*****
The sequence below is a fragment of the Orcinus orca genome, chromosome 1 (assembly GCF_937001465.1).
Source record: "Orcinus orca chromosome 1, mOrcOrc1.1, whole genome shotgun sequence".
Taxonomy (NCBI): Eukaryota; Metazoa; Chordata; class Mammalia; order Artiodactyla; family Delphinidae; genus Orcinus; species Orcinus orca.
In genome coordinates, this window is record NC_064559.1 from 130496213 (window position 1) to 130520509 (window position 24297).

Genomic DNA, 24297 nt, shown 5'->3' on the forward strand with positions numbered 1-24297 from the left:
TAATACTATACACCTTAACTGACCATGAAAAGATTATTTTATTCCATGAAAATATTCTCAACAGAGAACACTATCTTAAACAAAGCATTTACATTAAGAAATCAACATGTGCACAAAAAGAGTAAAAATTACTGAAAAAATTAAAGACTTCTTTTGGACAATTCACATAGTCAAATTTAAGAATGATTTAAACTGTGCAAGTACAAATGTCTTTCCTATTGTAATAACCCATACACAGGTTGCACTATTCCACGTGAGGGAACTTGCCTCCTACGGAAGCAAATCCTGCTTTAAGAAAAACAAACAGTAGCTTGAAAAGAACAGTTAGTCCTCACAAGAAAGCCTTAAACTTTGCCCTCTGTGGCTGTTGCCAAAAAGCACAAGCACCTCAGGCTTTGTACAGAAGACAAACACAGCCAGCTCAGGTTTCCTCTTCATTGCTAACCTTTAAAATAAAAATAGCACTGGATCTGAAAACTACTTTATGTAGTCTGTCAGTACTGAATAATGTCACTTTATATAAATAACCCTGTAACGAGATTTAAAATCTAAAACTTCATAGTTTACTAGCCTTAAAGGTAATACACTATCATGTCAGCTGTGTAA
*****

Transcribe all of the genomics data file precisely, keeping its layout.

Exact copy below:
The sequence below is a fragment of the Orcinus orca genome, chromosome 1 (assembly GCF_937001465.1).
Source record: "Orcinus orca chromosome 1, mOrcOrc1.1, whole genome shotgun sequence".
Taxonomy (NCBI): Eukaryota; Metazoa; Chordata; class Mammalia; order Artiodactyla; family Delphinidae; genus Orcinus; species Orcinus orca.
In genome coordinates, this window is record NC_064559.1 from 130496213 (window position 1) to 130520509 (window position 24297).

Genomic DNA, 24297 nt, shown 5'->3' on the forward strand with positions numbered 1-24297 from the left:
TAATACTATACACCTTAACTGACCATGAAAAGATTATTTTATTCCATGAAAATATTCTCAACAGAGAACACTATCTTAAACAAAGCATTTACATTAAGAAATCAACATGTGCACAAAAAGAGTAAAAATTACTGAAAAAATTAAAGACTTCTTTTGGACAATTCACATAGTCAAATTTAAGAATGATTTAAACTGTGCAAGTACAAATGTCTTTCCTATTGTAATAACCCATACACAGGTTGCACTATTCCACGTGAGGGAACTTGCCTCCTACGGAAGCAAATCCTGCTTTAAGAAAAACAAACAGTAGCTTGAAAAGAACAGTTAGTCCTCACAAGAAAGCCTTAAACTTTGCCCTCTGTGGCTGTTGCCAAAAAGCACAAGCACCTCAGGCTTTGTACAGAAGACAAACACAGCCAGCTCAGGTTTCCTCTTCATTGCTAACCTTTAAAATAAAAATAGCACTGGATCTGAAAACTACTTTATGTAGTCTGTCAGTACTGAATAATGTCACTTTATATAAATAACCCTGTAACGAGATTTAAAATCTAAAACTTCATAGTTTACTAGCCTTAAAGGTAATACACTATCATGTCAGCTGTGTAA